Boots on the Ground in South Africa’s chaos


by Simon Black, Sovereign Man:

Editor’s Note: Today’s letter is written by a Sovereign Man team member, Andre Bothma, who is based in South Africa.

In KwaZulu-Natal province, where Zuma is from, supporters of the former president launched a massive, coordinated protest campaign against his incarceration. Freeways were blocked with burning tires. Vehicles were stoned. Trucks set alight across the province.

And then the looting and arson started in Durban and Pietermaritzburg, two of the province’s largest cities.

South Africa, once again, is making global headlines for all the wrong reasons.


In case you missed the news, last week former President Jacob Zuma was sentenced to 15 months in prison for failing to appear at a corruption inquiry.

It was probably a calculated risk on his part; had Zuma actually appeared at the tribunal, he may very well have been convicted and sentenced to a much harsher punishment.

And when his sentence was announced, many South Africans gave a collective sigh of relief; it had been a long-overdue victory for the rule of law.

But then, virtually overnight, things started falling apart — rapidly.

First it was just small shops. But then entire shopping malls were looted and burned to the ground.

Once the shopping malls were in ashes, these “mostly peaceful” protesters moved on to torch distribution centers and loot cargo containers in Durban’s harbor.

They even rampaged against some of the region’s critical infrastructure, going as far as setting a water treatment facility on fire.

At this point the riots were still localized to the KwaZulu-Natal region, Zuma’s home turf.

But then the rioters started agitating for protests to break out in Johannesburg, the country’s economic capital…

Nobody thought the violence was going to spread there; Johannesburg is not a Zuma stronghold, and the locals there enjoy a much greater level of affluence than those living in Zuma’s native KwaZulu-Natal.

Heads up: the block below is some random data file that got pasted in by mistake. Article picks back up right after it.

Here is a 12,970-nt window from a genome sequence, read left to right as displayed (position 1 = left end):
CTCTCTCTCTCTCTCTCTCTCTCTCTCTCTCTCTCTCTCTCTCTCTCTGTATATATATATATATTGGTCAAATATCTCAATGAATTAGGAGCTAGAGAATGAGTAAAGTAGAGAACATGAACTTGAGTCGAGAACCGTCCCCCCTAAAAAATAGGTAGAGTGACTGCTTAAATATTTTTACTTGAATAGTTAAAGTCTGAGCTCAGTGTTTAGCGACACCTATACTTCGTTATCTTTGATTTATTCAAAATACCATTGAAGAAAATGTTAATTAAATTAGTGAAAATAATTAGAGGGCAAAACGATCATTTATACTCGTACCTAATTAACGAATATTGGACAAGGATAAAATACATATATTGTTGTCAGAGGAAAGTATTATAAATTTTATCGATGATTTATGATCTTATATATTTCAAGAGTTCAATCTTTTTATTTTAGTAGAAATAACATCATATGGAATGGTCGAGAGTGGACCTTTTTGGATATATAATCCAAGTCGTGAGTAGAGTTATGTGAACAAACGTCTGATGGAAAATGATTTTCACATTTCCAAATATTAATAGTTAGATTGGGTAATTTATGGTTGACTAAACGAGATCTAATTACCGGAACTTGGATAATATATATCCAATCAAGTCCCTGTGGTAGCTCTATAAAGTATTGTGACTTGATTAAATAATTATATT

And yet, overnight, the violence spread to Johannesburg.

Bear in mind that South Africa’s national police force has been recently ‘defunded’, with a massive 11.8 billion rand (roughly $750 million) budget cut. For South Africa, that’s a staggering sum of money.

So with a heavily defunded police force unable to quell the violence, more ‘mostly peaceful’ protestors rampaged across these two key provinces, specifically targeting supply chain infrastructure.

On Monday night, for example, rioters brazenly looted a BLOOD BANK while being filmed on live television.

As things stand today, the Johannesburg and Durban downtown areas look like war zones.

I live in Cape Town, which so far hasn’t erupted. But the atmosphere here is tense; people are justifiably worried. Yesterday afternoon I came home to find a police NYALA (a NYALA is an armored 4×4 riot control vehicle) speeding past my house.

And the panic buying has already begun; I waited in line for ages last night at my local grocery store, only to find that many major product categories were totally sold out.

The line of cars waiting outside our local petrol station told the same story.

Economic analysts and observers are now sounding the alarm over food security risks; they’re saying that all the looting and burning of major infrastructure and distribution centers could cause a food shortage.

But South Africa is already running out of food — the shortages are here!

Across Durban, finding products like bread, milk and insulin for sale has become almost impossible.

The few shops that are brave enough to remain open are selling loaves of bread for 4-5X the normal price. And good luck finding any petrol anywhere in the city.

As of yesterday, the body count stood at 70.

Over a billion dollars in damages to businesses and public infrastructure.

Supply chains decimated and investor confidence gone…

Thousands of retail jobs, gone for good, and even more at risk.

The rational person needs to be intellectually honest about what’s happening right now: this is deliberate violence and sabotage designed to destroy critical infrastructure and terrify people, all in an effort to influence public policy (and free Jacob Zuma).

But there’s a word for this: terrorism.

And it’s been coming for a long time. South Africa has long been home to instability, corruption, and tension. We have politicians like Julius Malema who pour gasoline on racial tensions and threaten to seize private property.

It’s clear that South Africa has been declining gradually.

But then all this violence broke out very suddenly, practically overnight.

As Simon often writes, it’s like how Hemingway described going bankrupt: “gradually, then suddenly.”

Human beings are easily susceptible to normalcy bias — the bizarre voice in our heads that tells us “everything will be OK” even when the warning signs are completely obvious.

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